How Do I Choose the Right Rehab Facility?
Congrats on deciding to start your recovery! The first barrier between you and a drug-free life is finding the best rehab. Luckily, it’s easier than you think.
The best rehab is one that tailors treatment to your needs. You’re the only patient with your unique history! Cookie-cutter treatment solutions don’t work, so look for a treatment center that treats you like an individual.
That aside, there are 4 important factors when choosing the right rehab.
- The licenses and credentials each rehab has
- The treatment methods each rehab uses
- Whether the rehab offers short- or long-term treatment
- Whether you can use insurance to cover the cost
We’ve done the research so you don’t have to—now choosing a facility doesn’t have to take so long! Here’s what to look for in a treatment center:
Rehab Licensing and Accreditation
Drug rehabs in the United States should be licensed by the state. Depending on the locality, they might need to have other credentials or clearances, too.
In general, a facility needs to be licensed if it offers any of the following:
- Detox services
- Group sessions
- Individual sessions
- Recovery planning
- Treatment planning
The Department of Health Care Services issues facility licensing for each state. Your local DHCS can tell you what rehabs are licensed and accredited.
However, this is information that a good treatment center should offer on its own! If a treatment center doesn’t tell you that it’s licensed, that could be a red flag. Read our article on how to check if a drug rehab is licensed.
Rehab Treatment Methods
Each rehab center offers its own set of treatment methods. It’s most important that your treatment center tailors treatment to your needs.
That being said, some effective treatment methods include:
- Activities: The best rehabs keep you focused by giving you plenty of healthy emotional outlets. Some choices include yoga, art, and music therapy.
- Daily check-ins: The more involved you are in your care, the better.
- Group support: Access to a 12-Step group or a support group can make a huge difference in recovery.
- Therapy: Different types of talk therapy can help you learn to live drug-free.
- Medication-assisted treatment: Drugs such as Suboxone can help beat cravings. This kind of treatment is available for some opioid or alcohol patients.
Your care team will talk to you about the types of treatment available. They’ll help you choose the ones that are right for your case.
Short-Term or Long-Term Rehab
What rehab length is right for you? It’s different for every person but in general, longer rehab stays are better. Consider looking for a rehab that offers at least a 90-day stay.
Research shows that you have better outcomes when you stay in rehab for at least 90 days. Stays shorter than that can lead to relapse! It takes time to rebuild healthy coping strategies. When you cut that short, it’s harder to stay focused on recovery.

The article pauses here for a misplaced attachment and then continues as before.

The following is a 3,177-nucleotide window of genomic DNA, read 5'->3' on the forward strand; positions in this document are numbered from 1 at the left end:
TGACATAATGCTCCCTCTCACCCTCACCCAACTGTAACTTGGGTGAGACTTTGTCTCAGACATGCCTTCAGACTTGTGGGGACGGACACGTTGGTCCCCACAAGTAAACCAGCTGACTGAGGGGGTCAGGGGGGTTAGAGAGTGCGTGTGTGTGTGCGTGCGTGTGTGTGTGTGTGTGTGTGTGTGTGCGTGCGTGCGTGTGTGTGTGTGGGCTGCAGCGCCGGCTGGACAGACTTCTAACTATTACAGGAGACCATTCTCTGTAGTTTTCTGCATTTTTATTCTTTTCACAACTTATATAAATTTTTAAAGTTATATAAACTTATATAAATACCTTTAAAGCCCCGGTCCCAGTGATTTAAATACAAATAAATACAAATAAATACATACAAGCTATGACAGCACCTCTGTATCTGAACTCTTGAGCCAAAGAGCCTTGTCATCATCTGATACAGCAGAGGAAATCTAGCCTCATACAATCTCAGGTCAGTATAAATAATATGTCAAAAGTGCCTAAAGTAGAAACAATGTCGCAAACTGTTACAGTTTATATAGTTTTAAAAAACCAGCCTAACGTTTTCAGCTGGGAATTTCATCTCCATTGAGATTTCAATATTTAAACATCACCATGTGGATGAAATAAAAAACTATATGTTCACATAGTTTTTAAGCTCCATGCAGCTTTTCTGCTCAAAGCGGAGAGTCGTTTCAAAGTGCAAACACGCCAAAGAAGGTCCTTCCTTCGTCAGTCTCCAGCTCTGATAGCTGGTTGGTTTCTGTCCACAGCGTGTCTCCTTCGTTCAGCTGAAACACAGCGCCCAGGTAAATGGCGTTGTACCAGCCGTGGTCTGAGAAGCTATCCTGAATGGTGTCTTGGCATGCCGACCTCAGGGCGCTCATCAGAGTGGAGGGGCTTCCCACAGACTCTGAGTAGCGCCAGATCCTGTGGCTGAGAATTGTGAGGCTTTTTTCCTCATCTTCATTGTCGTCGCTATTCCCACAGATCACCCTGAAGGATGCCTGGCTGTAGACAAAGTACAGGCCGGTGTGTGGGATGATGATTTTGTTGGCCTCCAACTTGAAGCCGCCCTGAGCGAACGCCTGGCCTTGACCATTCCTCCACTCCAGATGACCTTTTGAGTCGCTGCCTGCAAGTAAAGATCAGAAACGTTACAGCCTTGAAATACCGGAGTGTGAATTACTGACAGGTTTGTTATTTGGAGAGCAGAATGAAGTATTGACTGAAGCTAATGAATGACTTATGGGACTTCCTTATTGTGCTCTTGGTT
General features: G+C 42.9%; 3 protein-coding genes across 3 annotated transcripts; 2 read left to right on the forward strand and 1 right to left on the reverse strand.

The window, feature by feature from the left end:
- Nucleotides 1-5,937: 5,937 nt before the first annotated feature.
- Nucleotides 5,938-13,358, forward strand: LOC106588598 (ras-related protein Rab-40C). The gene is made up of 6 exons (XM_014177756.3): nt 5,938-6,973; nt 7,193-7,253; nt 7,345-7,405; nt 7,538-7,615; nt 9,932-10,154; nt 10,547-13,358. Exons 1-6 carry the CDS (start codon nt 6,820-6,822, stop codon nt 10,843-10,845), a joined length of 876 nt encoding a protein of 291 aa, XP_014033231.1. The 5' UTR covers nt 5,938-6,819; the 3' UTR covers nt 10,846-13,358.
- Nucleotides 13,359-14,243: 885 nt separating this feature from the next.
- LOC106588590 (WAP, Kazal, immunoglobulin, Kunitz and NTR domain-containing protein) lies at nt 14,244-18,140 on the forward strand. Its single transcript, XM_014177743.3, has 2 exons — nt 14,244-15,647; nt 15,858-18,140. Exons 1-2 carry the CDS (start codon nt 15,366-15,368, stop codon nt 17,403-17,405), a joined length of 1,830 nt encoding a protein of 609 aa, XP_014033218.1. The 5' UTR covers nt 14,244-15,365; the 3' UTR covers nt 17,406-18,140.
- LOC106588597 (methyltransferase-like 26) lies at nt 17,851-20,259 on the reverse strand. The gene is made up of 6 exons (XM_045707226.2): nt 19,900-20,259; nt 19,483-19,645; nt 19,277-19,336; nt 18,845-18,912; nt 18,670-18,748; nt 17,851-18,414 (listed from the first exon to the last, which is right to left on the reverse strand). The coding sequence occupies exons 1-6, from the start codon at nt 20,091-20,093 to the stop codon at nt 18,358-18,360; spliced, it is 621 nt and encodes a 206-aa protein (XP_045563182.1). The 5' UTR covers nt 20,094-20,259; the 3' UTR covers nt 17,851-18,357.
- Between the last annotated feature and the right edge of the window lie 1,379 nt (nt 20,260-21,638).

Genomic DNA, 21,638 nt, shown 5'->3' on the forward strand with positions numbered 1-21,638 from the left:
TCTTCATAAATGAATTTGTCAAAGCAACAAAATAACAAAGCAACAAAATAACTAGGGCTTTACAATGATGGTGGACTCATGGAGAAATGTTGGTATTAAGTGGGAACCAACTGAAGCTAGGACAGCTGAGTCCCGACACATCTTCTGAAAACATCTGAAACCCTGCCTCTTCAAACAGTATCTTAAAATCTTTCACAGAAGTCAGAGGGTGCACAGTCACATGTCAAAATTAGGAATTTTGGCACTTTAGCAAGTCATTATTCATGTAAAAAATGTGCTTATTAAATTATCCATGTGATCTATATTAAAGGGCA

If you’re in treatment using Suboxone or other medication for opioid control, then 12 months is the minimum you should consider.
Either way, it seems clear: Long-term rehab is the right choice for most people.
Insurance Coverage for Rehab
Paying for the cost of rehab is a big consideration that deserves some thought. Insurance coverage is an option at many rehabs.
Depending on the facility, your options can include:
- Healthcare.gov: People who don’t qualify for private insurance can qualify for marketplace insurance. This is government-funded insurance available at full price or with a tax benefit (depending on your income).
- Private insurance: Common private insurers include Cigna and United Healthcare. You might qualify for private health insurance through a job or a spouse.
- Medicare: You’re eligible for Medicare if you’re disabled or over 65. Only certain disabilities count, such as end-stage kidney disease.
- Medicaid: If you’re living under your state’s poverty line you may qualify for Medicaid. You also may qualify if you’re pregnant, have children, are disabled, or are over 65.
If you think you qualify for Medicare or Medicaid, contact your local benefits office. They can help you through the application process.
An insurer may pay for all or part of the cost of rehab. You might need a referral from your primary care doctor to help insurance to agree to cover the treatment.
Finally, some private rehabs accept only cash payments. Cash-only rehabs shouldn’t be your first choice. They’re less likely to work with you as a patient overall.
Start Rehab for Drug Abuse Today
If you’re ready for treatment, we’re ready to help! Start your recovery by calling Rehab Adviser today.
Our inpatient rehab program includes the most effective treatments on the market today. We’re committed to helping you take your life back from substance abuse—and the journey starts now!
- National Institute on Drug Abuse. (n.d.). How long does drug addiction treatment usually last? Retrieved from https://www.drugabuse.gov/publications/principles-drug-addiction-treatment-research-based-guide-third-edition/frequently-asked-questions/how-long-does-drug-addiction-treatment
- National Institute on Drug Abuse. (n.d.). Types of Treatment Programs. Retrieved from https://www.drugabuse.gov/publications/principles-drug-addiction-treatment-research-based-guide-third-edition/drug-addiction-treatment-in-united-states/types-treatment-programs
- National Institute on Drug Abuse. (n.d.). Drug Addiction Treatment in the United States. Retrieved from https://www.drugabuse.gov/publications/principles-drug-addiction-treatment-research-based-guide-third-edition/drug-addiction-treatment-in-united-states
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